- Short-term transfers lessen the economic impact of shortages during droughts by shifting water to activities and places where the lack of water will be more costly. Long-term and permanent transfers accommodate geographic shifts in water demand as the economy changes and the population grows.
- Today, most trading involves surface water. Some groundwater trading occurs within specially managed basins; this is likely to expand as groundwater users in other basins implement the Sustainable Groundwater Management Act (SGMA).
Click here to read/download the full fact sheet. También disponible en español.
“A groundwater market, which caps total pumping within one or more basins, allocates portions of the total to individual users and allows users to buy and sell groundwater under the total cap, is a promising tool for basins implementing California’s Sustainable Groundwater Management Act (SGMA).
While the benefits of a cap-and-trade system for both groundwater users and regulators are potentially very large, so too are the risks.
An electronic bulletin board that introduces buyers and sellers, like craigslist.org , is not a market. Nor is a sophisticated financial application that matches participants and executes financial transactions. A water market is a complex interaction of individuals and institutions — the product of a large number of people, structures, operational mechanisms and rules. Without careful design, a water market can do harm.. ... ”
Read more from California Agriculture here: The first SGMA groundwater market is trading: The importance of good design and the risks of getting it wrong
Eric Averett is general manager of the Rosedale-Rio Bravo Water Storage District in Kern County, California, which is one of 21 regions required by the state to balance groundwater demand and supply within 20 years under the Sustainable Groundwater Management Act. Rosedale is home to approximately 27,500 acres of irrigated cropland and 7,500 acres of urban development. Groundwater demand there exceeds supply by approximately 5,000 acre-feet per year. To inform landowners about their water budgets, Rosedale partnered with EDF, Sitka Technology Group, WestWater Research and local landowners to co-develop a new online, open-source water accounting and trading platform. We asked Eric to answer a few questions about how the platform will help local landowners and how it can be expanded to other parts of the Central Valley.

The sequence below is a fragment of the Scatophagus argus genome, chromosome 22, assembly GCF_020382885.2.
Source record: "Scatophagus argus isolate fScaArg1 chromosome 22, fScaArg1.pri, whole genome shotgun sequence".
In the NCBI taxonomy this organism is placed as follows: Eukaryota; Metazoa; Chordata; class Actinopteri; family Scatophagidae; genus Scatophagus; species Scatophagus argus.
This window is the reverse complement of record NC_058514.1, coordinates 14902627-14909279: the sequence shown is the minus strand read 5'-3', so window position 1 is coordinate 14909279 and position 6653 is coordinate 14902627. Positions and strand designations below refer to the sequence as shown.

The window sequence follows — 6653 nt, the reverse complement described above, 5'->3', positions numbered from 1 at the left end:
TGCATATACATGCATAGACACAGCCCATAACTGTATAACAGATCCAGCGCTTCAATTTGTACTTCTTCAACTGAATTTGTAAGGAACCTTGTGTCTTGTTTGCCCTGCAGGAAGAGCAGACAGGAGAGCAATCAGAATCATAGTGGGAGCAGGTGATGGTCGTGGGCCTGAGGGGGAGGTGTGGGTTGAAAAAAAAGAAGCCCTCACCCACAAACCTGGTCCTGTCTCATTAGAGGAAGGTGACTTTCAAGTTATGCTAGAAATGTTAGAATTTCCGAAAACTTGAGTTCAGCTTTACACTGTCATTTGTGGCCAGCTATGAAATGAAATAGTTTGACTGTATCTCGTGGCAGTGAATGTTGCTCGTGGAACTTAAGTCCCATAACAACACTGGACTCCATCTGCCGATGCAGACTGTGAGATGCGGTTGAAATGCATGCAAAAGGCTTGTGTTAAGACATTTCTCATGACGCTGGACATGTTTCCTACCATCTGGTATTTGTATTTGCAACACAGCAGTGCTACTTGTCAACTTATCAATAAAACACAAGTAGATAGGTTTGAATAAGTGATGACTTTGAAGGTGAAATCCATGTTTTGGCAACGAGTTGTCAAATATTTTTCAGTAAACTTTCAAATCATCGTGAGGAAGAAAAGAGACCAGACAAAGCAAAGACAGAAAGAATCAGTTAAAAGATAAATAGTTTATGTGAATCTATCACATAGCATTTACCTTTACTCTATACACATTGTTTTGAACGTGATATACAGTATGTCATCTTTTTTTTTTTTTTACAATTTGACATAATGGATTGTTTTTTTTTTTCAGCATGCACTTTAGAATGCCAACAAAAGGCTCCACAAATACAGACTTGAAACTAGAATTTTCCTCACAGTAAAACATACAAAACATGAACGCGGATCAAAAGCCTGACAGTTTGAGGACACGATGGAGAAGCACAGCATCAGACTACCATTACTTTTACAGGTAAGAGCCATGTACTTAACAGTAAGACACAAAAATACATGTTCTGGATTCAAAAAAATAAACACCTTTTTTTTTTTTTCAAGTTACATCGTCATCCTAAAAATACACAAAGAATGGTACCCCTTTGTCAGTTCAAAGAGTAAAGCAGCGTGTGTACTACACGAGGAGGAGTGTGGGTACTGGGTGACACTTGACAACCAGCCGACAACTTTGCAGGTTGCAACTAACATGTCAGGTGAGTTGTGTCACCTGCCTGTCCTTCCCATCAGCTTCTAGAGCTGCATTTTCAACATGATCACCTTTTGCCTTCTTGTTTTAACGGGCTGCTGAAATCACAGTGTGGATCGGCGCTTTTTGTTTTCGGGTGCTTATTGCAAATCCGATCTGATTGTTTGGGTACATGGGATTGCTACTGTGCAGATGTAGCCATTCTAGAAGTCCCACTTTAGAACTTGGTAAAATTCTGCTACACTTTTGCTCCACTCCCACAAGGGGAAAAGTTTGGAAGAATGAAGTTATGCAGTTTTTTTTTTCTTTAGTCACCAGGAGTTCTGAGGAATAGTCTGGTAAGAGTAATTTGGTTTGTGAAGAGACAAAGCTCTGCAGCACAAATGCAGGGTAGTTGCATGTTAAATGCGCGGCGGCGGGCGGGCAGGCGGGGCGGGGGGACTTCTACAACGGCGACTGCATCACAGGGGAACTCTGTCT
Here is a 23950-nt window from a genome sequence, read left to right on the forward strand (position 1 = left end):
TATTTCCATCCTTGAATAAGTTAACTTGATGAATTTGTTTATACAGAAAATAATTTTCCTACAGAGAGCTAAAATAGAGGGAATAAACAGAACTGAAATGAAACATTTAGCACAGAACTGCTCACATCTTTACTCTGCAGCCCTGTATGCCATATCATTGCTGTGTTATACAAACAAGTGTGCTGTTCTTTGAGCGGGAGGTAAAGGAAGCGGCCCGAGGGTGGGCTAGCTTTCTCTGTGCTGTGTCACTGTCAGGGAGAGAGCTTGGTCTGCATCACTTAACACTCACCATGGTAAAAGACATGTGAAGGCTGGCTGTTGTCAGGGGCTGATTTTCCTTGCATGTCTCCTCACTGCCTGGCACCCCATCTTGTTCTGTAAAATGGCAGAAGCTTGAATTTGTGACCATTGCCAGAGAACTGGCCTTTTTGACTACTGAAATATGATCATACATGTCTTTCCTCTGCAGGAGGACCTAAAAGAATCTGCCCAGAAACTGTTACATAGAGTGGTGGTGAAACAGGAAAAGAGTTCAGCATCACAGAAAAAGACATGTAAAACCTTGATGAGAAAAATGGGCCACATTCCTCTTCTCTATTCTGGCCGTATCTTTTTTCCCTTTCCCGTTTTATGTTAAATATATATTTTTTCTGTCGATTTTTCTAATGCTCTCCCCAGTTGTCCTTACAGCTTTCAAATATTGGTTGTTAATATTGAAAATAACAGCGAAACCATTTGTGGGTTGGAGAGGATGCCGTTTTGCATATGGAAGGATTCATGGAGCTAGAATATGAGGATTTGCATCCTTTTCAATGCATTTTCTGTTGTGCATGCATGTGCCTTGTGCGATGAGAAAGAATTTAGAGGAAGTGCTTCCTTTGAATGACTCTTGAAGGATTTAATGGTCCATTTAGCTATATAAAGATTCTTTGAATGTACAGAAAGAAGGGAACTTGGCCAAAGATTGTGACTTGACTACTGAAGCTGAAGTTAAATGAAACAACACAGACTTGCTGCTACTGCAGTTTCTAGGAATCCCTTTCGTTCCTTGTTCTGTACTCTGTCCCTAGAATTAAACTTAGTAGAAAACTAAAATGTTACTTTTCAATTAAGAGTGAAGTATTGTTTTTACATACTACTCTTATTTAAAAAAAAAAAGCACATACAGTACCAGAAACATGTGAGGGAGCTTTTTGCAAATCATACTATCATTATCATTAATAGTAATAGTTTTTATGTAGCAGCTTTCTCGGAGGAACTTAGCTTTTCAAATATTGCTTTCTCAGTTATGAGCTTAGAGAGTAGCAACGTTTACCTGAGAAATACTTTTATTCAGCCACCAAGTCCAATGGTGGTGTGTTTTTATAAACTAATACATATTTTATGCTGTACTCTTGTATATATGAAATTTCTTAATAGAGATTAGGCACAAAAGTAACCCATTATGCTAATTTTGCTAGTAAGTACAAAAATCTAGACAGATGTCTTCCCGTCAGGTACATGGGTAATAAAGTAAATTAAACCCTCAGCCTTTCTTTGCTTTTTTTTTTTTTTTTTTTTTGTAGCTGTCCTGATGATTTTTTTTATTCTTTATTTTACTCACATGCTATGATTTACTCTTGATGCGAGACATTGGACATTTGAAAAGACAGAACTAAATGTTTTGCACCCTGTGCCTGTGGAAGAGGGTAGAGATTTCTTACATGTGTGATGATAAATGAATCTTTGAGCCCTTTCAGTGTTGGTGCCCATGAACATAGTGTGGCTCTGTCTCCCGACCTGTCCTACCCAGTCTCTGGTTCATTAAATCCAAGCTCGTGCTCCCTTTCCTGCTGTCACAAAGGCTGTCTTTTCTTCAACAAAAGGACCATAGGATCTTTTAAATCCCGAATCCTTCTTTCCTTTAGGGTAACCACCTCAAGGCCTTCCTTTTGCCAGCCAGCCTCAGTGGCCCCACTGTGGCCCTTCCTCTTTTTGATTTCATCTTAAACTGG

Click here to read this article.
“For years, water has been a hot topic of debate for many throughout Kern County and the Central Valley. Farmers, in particular, have been engaged in a battle over their water usage for seemingly forever. That’s one reason why one local water district is trying a new approach.
“A water market, in essence, that allowed users or landowners within our district to manage the resource more effectively,” Eric Averett, of the Rosedale-Rio Bravo Water Storage District, said. … ”
Read more from Bakersfield Now here: Rosedale-Rio Bravo Water Storage District launching new pilot program
“A local water district is developing a novel, market-based groundwater trading program that, if successful, could be expanded or copied to help Central Valley farmers cope with new state restrictions against over-pumping the region’s aquifers.
The Rosedale-Rio Bravo Water Storage District’s pilot program, set for testing later this summer or early fall, would allow certain landowners to buy or sell groundwater to or from another property owner within the district. … ”
Read more from Bakersfield.com here: Market-based program would encourage farmers to buy, sell local groundwater
“The San Joaquin Valley is in a time of great change. Decades of groundwater overuse have caused drinking water and irrigation wells to go dry, increased the amount of energy required to pump water, harmed ecosystems, and reduced the reserves available to cope with future droughts.
Groundwater overdraft has also caused land to sink, damaging major regional infrastructure, including canals that deliver water across the state. These problems spurred the enactment of the Sustainable Groundwater Management Act (SGMA), which requires local water users across California to bring groundwater use to sustainable levels by the early 2040s.
With California’s largest groundwater deficit, the San Joaquin Valley is ground zero for implementing SGMA. … ”
Read more from the PPIC blog here: A winning approach for managing groundwater in the San Joaquin Valley